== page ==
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This essay seeks to illuminate the problematics, methods, and dynamics of comparison by interrogating how certain analytical categories in the study of religion, such as scripture and the body, can be fruitfully reimagined through a comparative analysis of their Hindu and Jewish instantiations. I consider a range of issues that are critical to any productive comparative study, and I reflect more specifically on the principal components of my own comparative method in light of Oliver Freiberger’s analytical framework: the goals of comparative analysis; the modes of comparison; the parameters that define the scope and the scale of the comparative inquiry; and the operations involved in the comparative process, beginning with selection of the specific traditions and analytical categories to be addressed and formulation of the organizational design of the study and culminating in the re-visioned categories and models in the study of religion that constitute the fruits of the comparative inquiry. Full article
(This article belongs to the Special Issue Methodical Aspects of Comparison)
Open AccessArticle Against Vaiṣṇava Deviance: Brāhmaṇical and Bhadralok Alliance in Bengal
Religions 2018, 9(2), 57; https://doi.org/10.3390/rel9020057
Received: 29 October 2017 / Revised: 29 January 2018 / Accepted: 4 February 2018 / Published: 11 February 2018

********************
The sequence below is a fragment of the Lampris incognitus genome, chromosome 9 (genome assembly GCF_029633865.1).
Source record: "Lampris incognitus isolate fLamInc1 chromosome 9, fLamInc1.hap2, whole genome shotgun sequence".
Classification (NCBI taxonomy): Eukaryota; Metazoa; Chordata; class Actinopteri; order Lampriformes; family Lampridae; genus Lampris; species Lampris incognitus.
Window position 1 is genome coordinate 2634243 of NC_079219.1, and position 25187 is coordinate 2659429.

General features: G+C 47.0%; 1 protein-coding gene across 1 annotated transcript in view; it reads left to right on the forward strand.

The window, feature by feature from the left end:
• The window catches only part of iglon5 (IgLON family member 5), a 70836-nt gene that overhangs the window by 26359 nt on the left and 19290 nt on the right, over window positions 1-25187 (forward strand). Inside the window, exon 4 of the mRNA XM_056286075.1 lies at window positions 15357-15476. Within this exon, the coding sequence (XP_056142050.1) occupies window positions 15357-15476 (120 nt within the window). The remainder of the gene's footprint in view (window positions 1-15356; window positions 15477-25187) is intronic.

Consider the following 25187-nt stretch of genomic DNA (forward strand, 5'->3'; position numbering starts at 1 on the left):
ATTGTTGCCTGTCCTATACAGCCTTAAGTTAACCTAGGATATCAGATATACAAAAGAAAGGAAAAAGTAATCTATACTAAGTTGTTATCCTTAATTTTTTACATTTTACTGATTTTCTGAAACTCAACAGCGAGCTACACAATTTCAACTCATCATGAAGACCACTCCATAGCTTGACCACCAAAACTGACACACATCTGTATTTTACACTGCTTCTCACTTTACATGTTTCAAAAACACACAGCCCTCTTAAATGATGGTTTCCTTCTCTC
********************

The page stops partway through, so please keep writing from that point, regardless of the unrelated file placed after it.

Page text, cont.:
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Abstract
This article sets out to problematise the notion that late nineteenth and early twentieth century Vaiṣṇava anti-sahajiyā polemics can be taken as a definitive index of colonial wrought rupture within Gauḍīya Vaiṣṇavism. It proceeds by (1) drawing attention to oblique, yet unmistakably
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This article sets out to problematise the notion that late nineteenth and early twentieth century Vaiṣṇava anti-sahajiyā polemics can be taken as a definitive index of colonial wrought rupture within Gauḍīya Vaiṣṇavism. It proceeds by (1) drawing attention to oblique, yet unmistakably polemical, forms of response to sahajiyā currents in pre-colonial Gauḍīya literature that are indicative of a movement towards a brāhmaṇically-aligned Vaiṣṇava normativity; and (2) highlighting how this movement towards normativity was further fostered in colonial times by Gauḍīya gosvāmī types, who were often extensively involved in bhadralok Vaiṣṇava domains. Full article
Open AccessArticle Fast, Feast and Feminism: Teaching Food and Gender in Italian Religious Women’s Writings
Religions 2018, 9(2), 56; https://doi.org/10.3390/rel9020056
Received: 1 November 2017 / Revised: 28 December 2017 / Accepted: 6 February 2018 / Published: 10 February 2018
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Abstract
In the wake of Caroline Walker Bynum’s essential studies on the crucial role food played in the lives of medieval religious women, significant attention has been given to the connection between premodern women’s spiritual practices and eating practices. However, the relationship between religious